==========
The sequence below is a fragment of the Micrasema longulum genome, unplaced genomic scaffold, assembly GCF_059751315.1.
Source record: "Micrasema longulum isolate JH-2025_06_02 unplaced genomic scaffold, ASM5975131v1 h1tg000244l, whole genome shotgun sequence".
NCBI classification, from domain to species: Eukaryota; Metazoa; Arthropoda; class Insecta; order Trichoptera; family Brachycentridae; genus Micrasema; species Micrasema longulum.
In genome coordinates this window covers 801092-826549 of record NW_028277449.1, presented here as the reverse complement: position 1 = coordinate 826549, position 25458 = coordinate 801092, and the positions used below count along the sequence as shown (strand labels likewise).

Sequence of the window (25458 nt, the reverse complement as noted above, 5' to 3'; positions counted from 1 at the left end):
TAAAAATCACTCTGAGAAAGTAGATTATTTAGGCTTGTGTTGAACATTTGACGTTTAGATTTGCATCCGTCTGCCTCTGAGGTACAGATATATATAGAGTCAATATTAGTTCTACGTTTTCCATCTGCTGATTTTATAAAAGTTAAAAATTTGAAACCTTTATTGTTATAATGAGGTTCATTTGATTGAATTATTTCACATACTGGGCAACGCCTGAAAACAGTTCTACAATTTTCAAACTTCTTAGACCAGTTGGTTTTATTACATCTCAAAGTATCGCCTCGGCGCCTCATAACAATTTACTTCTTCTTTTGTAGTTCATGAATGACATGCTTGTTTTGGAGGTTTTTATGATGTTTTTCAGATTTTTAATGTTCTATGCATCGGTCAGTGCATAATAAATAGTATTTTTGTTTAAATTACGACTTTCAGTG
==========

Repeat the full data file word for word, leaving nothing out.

The sequence below is a fragment of the Micrasema longulum genome, unplaced genomic scaffold, assembly GCF_059751315.1.
Source record: "Micrasema longulum isolate JH-2025_06_02 unplaced genomic scaffold, ASM5975131v1 h1tg000244l, whole genome shotgun sequence".
NCBI classification, from domain to species: Eukaryota; Metazoa; Arthropoda; class Insecta; order Trichoptera; family Brachycentridae; genus Micrasema; species Micrasema longulum.
In genome coordinates this window covers 801092-826549 of record NW_028277449.1, presented here as the reverse complement: position 1 = coordinate 826549, position 25458 = coordinate 801092, and the positions used below count along the sequence as shown (strand labels likewise).

Sequence of the window (25458 nt, the reverse complement as noted above, 5' to 3'; positions counted from 1 at the left end):
TAAAAATCACTCTGAGAAAGTAGATTATTTAGGCTTGTGTTGAACATTTGACGTTTAGATTTGCATCCGTCTGCCTCTGAGGTACAGATATATATAGAGTCAATATTAGTTCTACGTTTTCCATCTGCTGATTTTATAAAAGTTAAAAATTTGAAACCTTTATTGTTATAATGAGGTTCATTTGATTGAATTATTTCACATACTGGGCAACGCCTGAAAACAGTTCTACAATTTTCAAACTTCTTAGACCAGTTGGTTTTATTACATCTCAAAGTATCGCCTCGGCGCCTCATAACAATTTACTTCTTCTTTTGTAGTTCATGAATGACATGCTTGTTTTGGAGGTTTTTATGATGTTTTTCAGATTTTTAATGTTCTATGCATCGGTCAGTGCATAATAAATAGTATTTTTGTTTAAATTACGACTTTCAGTG